__ Clarity__: This paper is well written and easy to follow.

__ Relation to Prior Work__: Yes

__ Reproducibility__: Yes

__ Additional Feedback__: For assumption IV, I believe assuming $\Sigma$ is diagonal does not lose generality since we can transfer the feature vector phi using $\Sigma$'s eigenvectors. However, I didn't see why we can assume that the diagonal matrix has equal nonzero elements.

__ Summary and Contributions__: This paper presents a variant of Q-learning with convergence guarantees with function approximation. The algorithm, coupled Q-learning, is inspired by DQN and uses two-timescales to assure convergence. Simple experiments support the theoretical guarantees.

__ Strengths__: - The contribution is mainly a novel two-timescale algorithm inspired by DQN with convergence guarantees. The theoretical claims seem to be well-supported and, to my knowledge, this approach has not been taken before.
- Empirically, the algorithm also seems to outperform vanilla Q-learning and greedy GQ in certain settings, with greatly improved performance on some simple examples.
- I think this contribution would be of interest to the community as another approach to obtain more stable value-learning algorithms.

__ Weaknesses__:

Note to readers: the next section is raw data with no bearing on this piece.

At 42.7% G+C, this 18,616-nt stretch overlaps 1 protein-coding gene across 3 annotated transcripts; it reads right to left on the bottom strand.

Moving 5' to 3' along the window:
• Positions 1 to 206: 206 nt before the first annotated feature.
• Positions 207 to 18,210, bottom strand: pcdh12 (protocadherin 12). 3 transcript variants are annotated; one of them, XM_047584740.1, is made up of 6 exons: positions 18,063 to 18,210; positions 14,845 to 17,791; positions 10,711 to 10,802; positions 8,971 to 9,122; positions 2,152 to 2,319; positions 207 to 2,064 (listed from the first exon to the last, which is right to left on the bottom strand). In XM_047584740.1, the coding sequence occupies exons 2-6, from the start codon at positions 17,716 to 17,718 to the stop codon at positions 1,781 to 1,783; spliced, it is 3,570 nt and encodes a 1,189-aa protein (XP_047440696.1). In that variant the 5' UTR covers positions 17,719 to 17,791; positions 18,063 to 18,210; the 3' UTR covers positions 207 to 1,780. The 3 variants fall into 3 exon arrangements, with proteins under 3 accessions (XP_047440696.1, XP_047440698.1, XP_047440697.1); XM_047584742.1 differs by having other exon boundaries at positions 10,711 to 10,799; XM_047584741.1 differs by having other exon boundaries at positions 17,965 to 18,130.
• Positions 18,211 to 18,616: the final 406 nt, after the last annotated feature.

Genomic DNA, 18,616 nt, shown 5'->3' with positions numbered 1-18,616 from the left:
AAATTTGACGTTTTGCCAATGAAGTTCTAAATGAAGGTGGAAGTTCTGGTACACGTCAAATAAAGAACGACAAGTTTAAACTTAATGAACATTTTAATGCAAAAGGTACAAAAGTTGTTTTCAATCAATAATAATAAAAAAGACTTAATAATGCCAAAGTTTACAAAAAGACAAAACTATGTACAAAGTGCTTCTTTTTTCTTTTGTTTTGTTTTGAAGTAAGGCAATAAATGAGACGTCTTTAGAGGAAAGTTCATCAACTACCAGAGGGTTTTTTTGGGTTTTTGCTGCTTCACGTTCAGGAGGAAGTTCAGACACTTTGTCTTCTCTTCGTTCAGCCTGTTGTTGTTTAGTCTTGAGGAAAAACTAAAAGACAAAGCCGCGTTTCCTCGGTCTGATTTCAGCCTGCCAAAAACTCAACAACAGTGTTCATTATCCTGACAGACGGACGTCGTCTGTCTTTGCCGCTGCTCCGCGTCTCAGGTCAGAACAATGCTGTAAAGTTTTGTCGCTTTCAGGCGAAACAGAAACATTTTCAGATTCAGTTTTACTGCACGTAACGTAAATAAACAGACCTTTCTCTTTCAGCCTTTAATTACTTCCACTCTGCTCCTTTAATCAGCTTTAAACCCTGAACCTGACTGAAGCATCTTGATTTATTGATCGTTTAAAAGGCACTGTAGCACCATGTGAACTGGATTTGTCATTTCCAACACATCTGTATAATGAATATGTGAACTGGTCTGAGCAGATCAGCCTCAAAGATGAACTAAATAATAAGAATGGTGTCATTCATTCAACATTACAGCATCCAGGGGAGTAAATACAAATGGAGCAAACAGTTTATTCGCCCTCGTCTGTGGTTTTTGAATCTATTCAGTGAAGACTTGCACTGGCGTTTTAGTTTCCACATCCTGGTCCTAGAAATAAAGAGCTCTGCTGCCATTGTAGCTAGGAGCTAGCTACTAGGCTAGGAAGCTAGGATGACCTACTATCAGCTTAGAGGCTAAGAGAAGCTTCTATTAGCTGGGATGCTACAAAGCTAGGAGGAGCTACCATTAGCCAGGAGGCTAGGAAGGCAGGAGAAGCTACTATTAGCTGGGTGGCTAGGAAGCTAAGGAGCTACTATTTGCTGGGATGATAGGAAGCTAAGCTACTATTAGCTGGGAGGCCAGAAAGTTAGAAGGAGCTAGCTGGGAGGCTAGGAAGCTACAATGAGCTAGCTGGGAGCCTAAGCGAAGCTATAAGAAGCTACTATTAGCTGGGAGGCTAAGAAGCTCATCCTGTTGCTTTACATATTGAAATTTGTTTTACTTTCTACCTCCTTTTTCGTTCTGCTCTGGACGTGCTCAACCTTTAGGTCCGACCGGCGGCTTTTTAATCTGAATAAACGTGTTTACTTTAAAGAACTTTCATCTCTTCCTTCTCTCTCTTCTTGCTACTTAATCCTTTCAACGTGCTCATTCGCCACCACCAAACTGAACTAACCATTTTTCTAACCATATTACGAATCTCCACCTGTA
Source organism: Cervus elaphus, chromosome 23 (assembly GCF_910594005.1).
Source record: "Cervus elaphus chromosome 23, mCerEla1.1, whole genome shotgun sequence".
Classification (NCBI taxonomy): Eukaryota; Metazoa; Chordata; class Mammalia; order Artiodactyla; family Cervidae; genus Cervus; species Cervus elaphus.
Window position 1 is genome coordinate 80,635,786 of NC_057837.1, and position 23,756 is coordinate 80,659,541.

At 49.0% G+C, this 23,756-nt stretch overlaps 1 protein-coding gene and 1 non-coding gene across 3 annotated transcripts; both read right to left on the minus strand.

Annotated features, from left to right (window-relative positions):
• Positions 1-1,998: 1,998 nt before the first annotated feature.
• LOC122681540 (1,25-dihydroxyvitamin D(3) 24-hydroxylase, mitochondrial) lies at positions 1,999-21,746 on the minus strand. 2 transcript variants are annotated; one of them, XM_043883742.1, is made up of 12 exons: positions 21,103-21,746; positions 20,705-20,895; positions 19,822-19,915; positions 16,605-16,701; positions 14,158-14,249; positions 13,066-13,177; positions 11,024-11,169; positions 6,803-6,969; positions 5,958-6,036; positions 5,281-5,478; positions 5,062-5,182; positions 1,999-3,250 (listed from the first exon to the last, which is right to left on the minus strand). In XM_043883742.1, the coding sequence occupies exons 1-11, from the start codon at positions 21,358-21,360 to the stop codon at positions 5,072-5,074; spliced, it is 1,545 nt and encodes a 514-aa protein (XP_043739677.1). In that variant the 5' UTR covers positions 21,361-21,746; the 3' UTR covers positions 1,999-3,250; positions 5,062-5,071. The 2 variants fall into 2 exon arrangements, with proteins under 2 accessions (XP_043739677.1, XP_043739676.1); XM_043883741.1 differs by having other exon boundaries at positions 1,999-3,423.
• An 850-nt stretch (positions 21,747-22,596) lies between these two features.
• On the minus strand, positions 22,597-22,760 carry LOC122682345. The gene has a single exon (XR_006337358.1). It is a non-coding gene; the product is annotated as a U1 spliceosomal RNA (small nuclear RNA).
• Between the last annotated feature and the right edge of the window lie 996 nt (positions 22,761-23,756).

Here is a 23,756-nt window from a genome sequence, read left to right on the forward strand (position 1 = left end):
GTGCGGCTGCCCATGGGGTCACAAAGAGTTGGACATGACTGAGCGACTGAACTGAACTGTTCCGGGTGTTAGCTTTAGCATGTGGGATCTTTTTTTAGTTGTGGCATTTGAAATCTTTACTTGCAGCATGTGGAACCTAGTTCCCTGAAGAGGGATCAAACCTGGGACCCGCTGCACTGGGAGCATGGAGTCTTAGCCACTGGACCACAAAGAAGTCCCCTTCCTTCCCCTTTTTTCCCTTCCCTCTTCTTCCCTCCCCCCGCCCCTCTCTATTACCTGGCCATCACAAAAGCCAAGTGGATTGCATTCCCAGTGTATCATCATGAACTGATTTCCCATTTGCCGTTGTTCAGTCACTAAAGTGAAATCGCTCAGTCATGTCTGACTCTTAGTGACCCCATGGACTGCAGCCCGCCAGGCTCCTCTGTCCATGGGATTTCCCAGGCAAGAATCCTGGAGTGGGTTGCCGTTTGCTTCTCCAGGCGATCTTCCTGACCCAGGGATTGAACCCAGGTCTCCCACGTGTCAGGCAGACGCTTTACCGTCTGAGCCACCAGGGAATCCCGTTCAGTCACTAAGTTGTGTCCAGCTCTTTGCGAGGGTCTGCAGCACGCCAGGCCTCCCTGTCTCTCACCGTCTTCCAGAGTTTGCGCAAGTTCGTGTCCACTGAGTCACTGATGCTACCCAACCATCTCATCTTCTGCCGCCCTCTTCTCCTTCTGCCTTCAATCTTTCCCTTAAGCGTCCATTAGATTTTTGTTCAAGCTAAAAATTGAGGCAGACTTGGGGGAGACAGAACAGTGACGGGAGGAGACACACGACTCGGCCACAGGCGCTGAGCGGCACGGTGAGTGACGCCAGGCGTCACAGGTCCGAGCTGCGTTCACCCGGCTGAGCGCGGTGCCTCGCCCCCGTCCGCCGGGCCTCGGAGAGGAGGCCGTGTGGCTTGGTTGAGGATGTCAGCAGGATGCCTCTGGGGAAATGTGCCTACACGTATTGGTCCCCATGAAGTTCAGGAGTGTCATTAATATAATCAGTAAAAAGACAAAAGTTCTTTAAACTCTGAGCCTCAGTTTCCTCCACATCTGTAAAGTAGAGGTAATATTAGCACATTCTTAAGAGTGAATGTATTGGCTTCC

- While the theoretical results seem correct, it is not clear to me the advantages of this approach compared to previous work, in particular, gradient Q-learning (GQ). On line 110, it is written that the assumptions are not as stringent but I am not convinced that this is the case. Could the authors clarify this point?
- Assumption 1 does not seem very natural to me. If I am interpreting it correctly, it assumes that we have a fixed replay buffer of data on which we are doing updates, as in the offline batch RL setting. It is not specified which policy is used to collect this data and I would expect certain assumptions on this behavior policy.
- I do not think assumption 4 would be extremely realistic in practice, but I think this is acceptable in this case since it seems like this assumption is mainly made to provide more insight on the performance of the algorithm (in a special case). As such, I would be more comfortable if it was presented as such, instead of trying to justify it in practice. For example, line 196: "We note that Assumption (IV) does not impose any additional constraint on the features considered,
since we can make them orthogonal and scale them to ensure that the latter assumption holds." I do not find this argument convincing since we may be given features that do not satisfy this condition in practice or features may be changing over time if they are being learned.
- I would have appreciated some more explanation concerning the intuition of the two-timescale updates. Line 121: "...but instead match the projection of the output along the feature space, much like the “pre-conditioning” step from [1]." seems to hint at the idea but it is not clear to me exactly what this means.
- One of the contributions is listed as "A better theoretical understanding for the use of the target network in DQN." (line 112). I think the paper could have included more explanations about this point. Currently, I cannot find much discussion about how CQL informs us about DQN.